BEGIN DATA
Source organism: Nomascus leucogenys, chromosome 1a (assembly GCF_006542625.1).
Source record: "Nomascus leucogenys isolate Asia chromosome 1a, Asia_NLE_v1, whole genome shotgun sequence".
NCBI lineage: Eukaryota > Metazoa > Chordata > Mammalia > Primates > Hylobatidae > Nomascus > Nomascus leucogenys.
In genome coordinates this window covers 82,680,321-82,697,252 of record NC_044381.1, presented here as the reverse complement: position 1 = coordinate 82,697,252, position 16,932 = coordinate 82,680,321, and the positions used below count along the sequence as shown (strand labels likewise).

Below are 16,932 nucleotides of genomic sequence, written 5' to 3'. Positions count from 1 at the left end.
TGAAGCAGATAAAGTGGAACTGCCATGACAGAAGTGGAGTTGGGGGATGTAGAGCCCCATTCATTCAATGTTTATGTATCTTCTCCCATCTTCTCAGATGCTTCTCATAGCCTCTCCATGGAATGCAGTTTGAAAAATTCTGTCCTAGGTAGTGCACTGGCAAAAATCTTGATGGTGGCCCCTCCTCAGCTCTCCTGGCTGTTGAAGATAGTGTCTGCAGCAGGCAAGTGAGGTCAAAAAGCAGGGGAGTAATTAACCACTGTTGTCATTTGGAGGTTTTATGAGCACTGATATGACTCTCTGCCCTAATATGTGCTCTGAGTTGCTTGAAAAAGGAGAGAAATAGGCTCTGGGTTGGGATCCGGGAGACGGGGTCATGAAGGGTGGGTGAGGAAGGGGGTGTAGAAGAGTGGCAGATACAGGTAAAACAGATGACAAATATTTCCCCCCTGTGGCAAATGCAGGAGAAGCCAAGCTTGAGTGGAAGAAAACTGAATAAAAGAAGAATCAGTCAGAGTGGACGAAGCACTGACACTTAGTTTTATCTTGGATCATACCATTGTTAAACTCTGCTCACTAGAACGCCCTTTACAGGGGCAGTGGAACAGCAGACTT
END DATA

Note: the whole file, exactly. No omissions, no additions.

Source organism: Nomascus leucogenys, chromosome 1a (assembly GCF_006542625.1).
Source record: "Nomascus leucogenys isolate Asia chromosome 1a, Asia_NLE_v1, whole genome shotgun sequence".
NCBI lineage: Eukaryota > Metazoa > Chordata > Mammalia > Primates > Hylobatidae > Nomascus > Nomascus leucogenys.
In genome coordinates this window covers 82,680,321-82,697,252 of record NC_044381.1, presented here as the reverse complement: position 1 = coordinate 82,697,252, position 16,932 = coordinate 82,680,321, and the positions used below count along the sequence as shown (strand labels likewise).

Below are 16,932 nucleotides of genomic sequence, written 5' to 3'. Positions count from 1 at the left end.
TGAAGCAGATAAAGTGGAACTGCCATGACAGAAGTGGAGTTGGGGGATGTAGAGCCCCATTCATTCAATGTTTATGTATCTTCTCCCATCTTCTCAGATGCTTCTCATAGCCTCTCCATGGAATGCAGTTTGAAAAATTCTGTCCTAGGTAGTGCACTGGCAAAAATCTTGATGGTGGCCCCTCCTCAGCTCTCCTGGCTGTTGAAGATAGTGTCTGCAGCAGGCAAGTGAGGTCAAAAAGCAGGGGAGTAATTAACCACTGTTGTCATTTGGAGGTTTTATGAGCACTGATATGACTCTCTGCCCTAATATGTGCTCTGAGTTGCTTGAAAAAGGAGAGAAATAGGCTCTGGGTTGGGATCCGGGAGACGGGGTCATGAAGGGTGGGTGAGGAAGGGGGTGTAGAAGAGTGGCAGATACAGGTAAAACAGATGACAAATATTTCCCCCCTGTGGCAAATGCAGGAGAAGCCAAGCTTGAGTGGAAGAAAACTGAATAAAAGAAGAATCAGTCAGAGTGGACGAAGCACTGACACTTAGTTTTATCTTGGATCATACCATTGTTAAACTCTGCTCACTAGAACGCCCTTTACAGGGGCAGTGGAACAGCAGACTT